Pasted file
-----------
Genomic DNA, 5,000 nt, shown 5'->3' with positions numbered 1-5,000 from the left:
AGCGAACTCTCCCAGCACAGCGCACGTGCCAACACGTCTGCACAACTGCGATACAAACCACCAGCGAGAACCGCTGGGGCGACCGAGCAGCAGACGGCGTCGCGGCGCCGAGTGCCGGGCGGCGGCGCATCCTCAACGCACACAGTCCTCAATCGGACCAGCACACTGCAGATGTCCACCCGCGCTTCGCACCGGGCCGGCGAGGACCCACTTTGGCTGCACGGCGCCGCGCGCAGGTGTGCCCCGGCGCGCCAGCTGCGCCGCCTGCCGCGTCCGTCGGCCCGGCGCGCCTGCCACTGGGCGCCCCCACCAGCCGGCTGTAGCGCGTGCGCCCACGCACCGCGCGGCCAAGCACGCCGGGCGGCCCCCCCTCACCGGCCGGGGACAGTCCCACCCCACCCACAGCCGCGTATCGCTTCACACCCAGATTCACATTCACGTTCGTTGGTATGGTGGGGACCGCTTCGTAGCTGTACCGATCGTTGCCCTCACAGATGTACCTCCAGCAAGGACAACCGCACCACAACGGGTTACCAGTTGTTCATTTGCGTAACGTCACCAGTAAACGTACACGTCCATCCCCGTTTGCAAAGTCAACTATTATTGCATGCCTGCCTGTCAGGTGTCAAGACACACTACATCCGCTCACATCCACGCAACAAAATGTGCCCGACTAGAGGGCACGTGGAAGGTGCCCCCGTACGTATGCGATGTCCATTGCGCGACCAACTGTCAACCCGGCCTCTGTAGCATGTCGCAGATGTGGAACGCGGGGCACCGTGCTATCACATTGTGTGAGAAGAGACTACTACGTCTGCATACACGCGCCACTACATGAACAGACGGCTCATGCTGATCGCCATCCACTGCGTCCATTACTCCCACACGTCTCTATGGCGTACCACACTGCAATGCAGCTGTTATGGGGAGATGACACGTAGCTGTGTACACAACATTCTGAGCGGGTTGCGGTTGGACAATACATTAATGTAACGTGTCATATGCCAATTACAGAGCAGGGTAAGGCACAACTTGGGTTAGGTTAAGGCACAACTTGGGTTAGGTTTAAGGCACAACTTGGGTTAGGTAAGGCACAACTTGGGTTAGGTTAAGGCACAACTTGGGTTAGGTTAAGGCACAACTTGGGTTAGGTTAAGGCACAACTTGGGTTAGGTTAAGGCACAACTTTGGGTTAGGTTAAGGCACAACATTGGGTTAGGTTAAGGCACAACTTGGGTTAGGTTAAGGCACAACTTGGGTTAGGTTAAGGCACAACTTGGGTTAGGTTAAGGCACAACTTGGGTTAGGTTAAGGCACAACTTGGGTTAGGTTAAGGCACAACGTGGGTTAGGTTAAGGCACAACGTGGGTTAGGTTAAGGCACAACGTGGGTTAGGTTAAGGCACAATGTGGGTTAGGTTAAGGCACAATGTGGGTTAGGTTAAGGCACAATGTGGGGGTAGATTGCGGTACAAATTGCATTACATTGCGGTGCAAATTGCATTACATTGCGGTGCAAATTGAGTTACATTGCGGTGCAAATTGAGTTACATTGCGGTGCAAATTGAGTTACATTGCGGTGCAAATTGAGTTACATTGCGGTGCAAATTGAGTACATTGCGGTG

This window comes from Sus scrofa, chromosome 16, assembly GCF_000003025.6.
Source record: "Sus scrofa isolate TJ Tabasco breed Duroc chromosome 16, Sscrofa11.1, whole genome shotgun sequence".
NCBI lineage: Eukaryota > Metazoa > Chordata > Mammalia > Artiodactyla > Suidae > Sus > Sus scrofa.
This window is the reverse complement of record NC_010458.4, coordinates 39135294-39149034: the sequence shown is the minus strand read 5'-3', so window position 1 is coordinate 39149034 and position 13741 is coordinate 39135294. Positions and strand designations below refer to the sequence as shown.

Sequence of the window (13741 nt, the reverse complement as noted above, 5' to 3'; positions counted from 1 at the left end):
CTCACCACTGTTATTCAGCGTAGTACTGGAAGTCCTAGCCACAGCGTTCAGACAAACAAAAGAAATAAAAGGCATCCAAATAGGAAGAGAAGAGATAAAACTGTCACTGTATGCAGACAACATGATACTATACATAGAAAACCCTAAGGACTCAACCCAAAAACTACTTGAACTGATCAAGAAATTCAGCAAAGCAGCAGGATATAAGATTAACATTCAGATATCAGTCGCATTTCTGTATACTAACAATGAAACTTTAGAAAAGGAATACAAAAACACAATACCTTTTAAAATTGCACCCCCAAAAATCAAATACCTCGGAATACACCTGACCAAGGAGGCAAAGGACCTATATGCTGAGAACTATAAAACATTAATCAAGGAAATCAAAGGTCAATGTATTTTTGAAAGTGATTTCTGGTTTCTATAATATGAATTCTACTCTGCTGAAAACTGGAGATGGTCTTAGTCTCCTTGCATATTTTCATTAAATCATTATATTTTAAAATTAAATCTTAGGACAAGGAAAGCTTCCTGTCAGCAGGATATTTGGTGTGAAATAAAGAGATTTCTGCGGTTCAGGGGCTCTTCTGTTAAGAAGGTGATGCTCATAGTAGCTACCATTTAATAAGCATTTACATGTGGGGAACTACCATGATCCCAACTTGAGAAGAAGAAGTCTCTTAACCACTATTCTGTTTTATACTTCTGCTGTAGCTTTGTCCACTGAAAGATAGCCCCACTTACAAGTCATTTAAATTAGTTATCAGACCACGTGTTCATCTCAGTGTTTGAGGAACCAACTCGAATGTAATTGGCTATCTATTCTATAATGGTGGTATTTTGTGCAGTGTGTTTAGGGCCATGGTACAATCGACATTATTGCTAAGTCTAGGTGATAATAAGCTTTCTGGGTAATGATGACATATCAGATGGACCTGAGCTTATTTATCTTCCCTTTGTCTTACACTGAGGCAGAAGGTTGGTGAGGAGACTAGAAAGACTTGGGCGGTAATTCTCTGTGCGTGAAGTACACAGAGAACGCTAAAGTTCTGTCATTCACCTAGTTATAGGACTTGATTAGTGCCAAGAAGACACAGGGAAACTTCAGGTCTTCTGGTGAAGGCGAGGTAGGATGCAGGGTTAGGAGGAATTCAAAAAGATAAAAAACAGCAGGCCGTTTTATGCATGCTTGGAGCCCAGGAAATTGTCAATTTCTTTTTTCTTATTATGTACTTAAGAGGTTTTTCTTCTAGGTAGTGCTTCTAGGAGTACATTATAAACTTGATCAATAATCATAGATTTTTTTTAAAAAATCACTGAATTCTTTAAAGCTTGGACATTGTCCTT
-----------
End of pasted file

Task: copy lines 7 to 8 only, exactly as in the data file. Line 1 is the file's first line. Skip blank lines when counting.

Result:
Sequence of the window (13741 nt, the reverse complement as noted above, 5' to 3'; positions counted from 1 at the left end):
CTCACCACTGTTATTCAGCGTAGTACTGGAAGTCCTAGCCACAGCGTTCAGACAAACAAAAGAAATAAAAGGCATCCAAATAGGAAGAGAAGAGATAAAACTGTCACTGTATGCAGACAACATGATACTATACATAGAAAACCCTAAGGACTCAACCCAAAAACTACTTGAACTGATCAAGAAATTCAGCAAAGCAGCAGGATATAAGATTAACATTCAGATATCAGTCGCATTTCTGTATACTAACAATGAAACTTTAGAAAAGGAATACAAAAACACAATACCTTTTAAAATTGCACCCCCAAAAATCAAATACCTCGGAATACACCTGACCAAGGAGGCAAAGGACCTATATGCTGAGAACTATAAAACATTAATCAAGGAAATCAAAGGTCAATGTATTTTTGAAAGTGATTTCTGGTTTCTATAATATGAATTCTACTCTGCTGAAAACTGGAGATGGTCTTAGTCTCCTTGCATATTTTCATTAAATCATTATATTTTAAAATTAAATCTTAGGACAAGGAAAGCTTCCTGTCAGCAGGATATTTGGTGTGAAATAAAGAGATTTCTGCGGTTCAGGGGCTCTTCTGTTAAGAAGGTGATGCTCATAGTAGCTACCATTTAATAAGCATTTACATGTGGGGAACTACCATGATCCCAACTTGAGAAGAAGAAGTCTCTTAACCACTATTCTGTTTTATACTTCTGCTGTAGCTTTGTCCACTGAAAGATAGCCCCACTTACAAGTCATTTAAATTAGTTATCAGACCACGTGTTCATCTCAGTGTTTGAGGAACCAACTCGAATGTAATTGGCTATCTATTCTATAATGGTGGTATTTTGTGCAGTGTGTTTAGGGCCATGGTACAATCGACATTATTGCTAAGTCTAGGTGATAATAAGCTTTCTGGGTAATGATGACATATCAGATGGACCTGAGCTTATTTATCTTCCCTTTGTCTTACACTGAGGCAGAAGGTTGGTGAGGAGACTAGAAAGACTTGGGCGGTAATTCTCTGTGCGTGAAGTACACAGAGAACGCTAAAGTTCTGTCATTCACCTAGTTATAGGACTTGATTAGTGCCAAGAAGACACAGGGAAACTTCAGGTCTTCTGGTGAAGGCGAGGTAGGATGCAGGGTTAGGAGGAATTCAAAAAGATAAAAAACAGCAGGCCGTTTTATGCATGCTTGGAGCCCAGGAAATTGTCAATTTCTTTTTTCTTATTATGTACTTAAGAGGTTTTTCTTCTAGGTAGTGCTTCTAGGAGTACATTATAAACTTGATCAATAATCATAGATTTTTTTTAAAAAATCACTGAATTCTTTAAAGCTTGGACATTGTCCTT